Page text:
Robert Lewandowski clearly wants to leave Bayern Munich this summer. It has also long been apparent that the Polish striker wishes to move to Spain.
Earlier in his career, it was believed that he wanted to go to Real Madrid, both when at Borussia Dortmund and while at Munich. There is just one location in mind for now.
Lewandowski is desperate to join Barcelona. The athlete has even verbally agreed to a three-year contract with the Spanish club. However, reaching a deal with Bayern Munich to trade him will be challenging.
Bayern Munich has said that Lewandowski still has a year remaining on his contract, but the striker is beginning to throw himself a public pity party.
It gives the athlete an unprofessional appearance and makes it difficult to sell him, especially because he is only interested in moving to one team.
To begin with, all of the club’s directors and executives have stated repeatedly that they are happy to keep him for one more season if he does not choose to extend his contract.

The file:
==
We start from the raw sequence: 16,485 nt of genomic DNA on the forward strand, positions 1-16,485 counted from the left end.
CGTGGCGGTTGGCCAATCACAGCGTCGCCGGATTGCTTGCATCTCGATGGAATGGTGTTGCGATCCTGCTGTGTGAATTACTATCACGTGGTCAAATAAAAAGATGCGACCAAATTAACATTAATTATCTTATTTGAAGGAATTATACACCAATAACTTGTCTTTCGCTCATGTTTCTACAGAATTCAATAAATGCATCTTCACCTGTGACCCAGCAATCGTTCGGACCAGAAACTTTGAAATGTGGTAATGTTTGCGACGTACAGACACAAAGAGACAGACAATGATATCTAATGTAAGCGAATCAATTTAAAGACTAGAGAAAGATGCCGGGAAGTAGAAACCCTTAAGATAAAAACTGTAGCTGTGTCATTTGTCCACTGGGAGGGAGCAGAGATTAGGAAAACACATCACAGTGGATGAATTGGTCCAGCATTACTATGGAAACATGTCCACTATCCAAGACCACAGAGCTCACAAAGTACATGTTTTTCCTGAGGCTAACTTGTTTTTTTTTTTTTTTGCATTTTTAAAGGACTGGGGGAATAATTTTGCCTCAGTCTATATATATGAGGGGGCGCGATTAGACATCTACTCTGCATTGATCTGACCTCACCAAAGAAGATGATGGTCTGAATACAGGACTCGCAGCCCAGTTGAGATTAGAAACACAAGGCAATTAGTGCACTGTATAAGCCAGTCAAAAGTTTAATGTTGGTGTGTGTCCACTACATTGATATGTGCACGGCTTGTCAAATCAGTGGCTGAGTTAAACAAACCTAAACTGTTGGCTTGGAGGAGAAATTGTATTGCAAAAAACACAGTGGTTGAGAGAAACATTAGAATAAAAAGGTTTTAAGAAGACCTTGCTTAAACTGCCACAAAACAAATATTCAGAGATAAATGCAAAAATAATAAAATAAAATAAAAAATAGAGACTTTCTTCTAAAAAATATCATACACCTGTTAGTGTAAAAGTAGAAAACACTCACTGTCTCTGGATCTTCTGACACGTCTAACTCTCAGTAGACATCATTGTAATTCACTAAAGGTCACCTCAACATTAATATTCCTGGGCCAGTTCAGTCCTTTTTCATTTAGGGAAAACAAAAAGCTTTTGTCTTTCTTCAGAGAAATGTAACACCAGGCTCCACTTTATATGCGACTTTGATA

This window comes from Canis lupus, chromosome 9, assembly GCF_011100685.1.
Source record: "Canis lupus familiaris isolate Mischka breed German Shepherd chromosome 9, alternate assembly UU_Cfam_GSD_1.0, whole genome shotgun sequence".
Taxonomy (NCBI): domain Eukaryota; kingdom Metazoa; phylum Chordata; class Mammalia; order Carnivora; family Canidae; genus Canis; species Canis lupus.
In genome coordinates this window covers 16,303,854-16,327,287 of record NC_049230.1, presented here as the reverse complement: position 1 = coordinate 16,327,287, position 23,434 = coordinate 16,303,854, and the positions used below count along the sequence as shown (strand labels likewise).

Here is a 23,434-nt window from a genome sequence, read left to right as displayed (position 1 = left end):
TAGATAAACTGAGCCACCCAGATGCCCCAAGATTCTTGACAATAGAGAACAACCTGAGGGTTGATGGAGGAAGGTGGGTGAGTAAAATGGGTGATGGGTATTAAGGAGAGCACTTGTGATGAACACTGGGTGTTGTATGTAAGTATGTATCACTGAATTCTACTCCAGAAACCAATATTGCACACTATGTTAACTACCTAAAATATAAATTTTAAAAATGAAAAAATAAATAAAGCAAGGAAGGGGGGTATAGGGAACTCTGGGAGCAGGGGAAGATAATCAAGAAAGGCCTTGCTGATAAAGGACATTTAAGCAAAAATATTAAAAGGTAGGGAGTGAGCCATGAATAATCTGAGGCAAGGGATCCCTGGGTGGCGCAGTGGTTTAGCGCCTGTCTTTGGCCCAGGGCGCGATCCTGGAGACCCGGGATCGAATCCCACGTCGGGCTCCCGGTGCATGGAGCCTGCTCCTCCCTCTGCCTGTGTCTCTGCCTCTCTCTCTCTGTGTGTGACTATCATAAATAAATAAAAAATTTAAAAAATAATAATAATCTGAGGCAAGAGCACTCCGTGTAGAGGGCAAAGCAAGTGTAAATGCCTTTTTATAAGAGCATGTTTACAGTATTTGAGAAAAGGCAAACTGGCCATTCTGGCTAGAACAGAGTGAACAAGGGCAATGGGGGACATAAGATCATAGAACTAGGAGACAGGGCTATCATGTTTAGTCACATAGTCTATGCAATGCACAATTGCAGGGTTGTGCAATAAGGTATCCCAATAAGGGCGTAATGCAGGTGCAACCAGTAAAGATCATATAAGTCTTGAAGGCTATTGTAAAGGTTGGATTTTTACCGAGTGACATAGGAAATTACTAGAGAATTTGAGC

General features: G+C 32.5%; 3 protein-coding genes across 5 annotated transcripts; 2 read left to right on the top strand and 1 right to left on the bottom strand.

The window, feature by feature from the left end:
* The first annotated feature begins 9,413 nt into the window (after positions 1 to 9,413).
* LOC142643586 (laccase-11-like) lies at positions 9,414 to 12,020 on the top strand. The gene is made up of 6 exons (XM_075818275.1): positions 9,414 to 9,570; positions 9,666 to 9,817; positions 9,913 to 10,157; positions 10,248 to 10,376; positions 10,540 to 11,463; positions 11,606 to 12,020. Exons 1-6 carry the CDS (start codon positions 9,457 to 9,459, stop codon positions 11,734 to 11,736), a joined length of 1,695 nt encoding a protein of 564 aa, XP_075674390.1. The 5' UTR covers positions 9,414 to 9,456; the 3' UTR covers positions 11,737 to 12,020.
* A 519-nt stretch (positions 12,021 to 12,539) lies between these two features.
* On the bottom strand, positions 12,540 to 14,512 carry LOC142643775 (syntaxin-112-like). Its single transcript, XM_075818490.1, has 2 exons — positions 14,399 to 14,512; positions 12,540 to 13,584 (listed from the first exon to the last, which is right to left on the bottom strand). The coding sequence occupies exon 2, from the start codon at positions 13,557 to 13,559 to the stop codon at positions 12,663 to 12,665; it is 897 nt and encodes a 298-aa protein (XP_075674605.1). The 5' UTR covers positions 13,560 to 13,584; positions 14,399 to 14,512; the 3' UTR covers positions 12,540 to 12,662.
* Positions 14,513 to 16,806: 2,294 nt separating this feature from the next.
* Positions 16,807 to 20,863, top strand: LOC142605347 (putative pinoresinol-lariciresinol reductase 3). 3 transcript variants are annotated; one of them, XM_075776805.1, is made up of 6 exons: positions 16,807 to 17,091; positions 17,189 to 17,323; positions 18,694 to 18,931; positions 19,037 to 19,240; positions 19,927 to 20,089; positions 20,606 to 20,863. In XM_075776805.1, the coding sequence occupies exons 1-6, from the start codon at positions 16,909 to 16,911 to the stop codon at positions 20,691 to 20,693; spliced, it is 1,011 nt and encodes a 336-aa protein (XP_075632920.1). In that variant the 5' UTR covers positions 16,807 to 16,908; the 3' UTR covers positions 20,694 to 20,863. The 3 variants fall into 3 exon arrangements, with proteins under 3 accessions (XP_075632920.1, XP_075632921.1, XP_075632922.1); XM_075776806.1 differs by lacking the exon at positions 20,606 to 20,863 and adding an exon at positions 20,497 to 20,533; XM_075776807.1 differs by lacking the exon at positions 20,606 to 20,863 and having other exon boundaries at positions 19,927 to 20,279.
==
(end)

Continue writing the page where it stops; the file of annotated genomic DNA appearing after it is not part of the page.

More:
However, behind closed doors, the situation is less clear. Barcelona is well aware that the German club will never pay less than 50 million euros.
The Catalan club was not expecting to reach this level. Their plan was to pay no more than 40 million euros, considering all variables. Bayern Munich has no intention of selling the player for this sum.
In reality, Bayern does not intend to meet with Barcelona if their offer falls below this threshold, and even then, they will merely contemplate selling the player.
The issue is that before releasing Lewandowski, Bayern must have a successor in mind, which has yet to materialise. There are currently no high-level center-forwards available on the market.
There isn’t much to pick from. Erling Haaland was the leading candidate, but he has already committed to Manchester City.
After meeting with his agent, Sasa Kalajdzic, Stuttgart’s center-forward, has been mentioned. Darwin Nunez, Benfica’s center-forward, is also in the mix.
This guy is undeniably talented, but his asking price of more than 100 million euros makes a transfer implausible.
Clubs in the Premier League are significantly better equipped to pay such a price.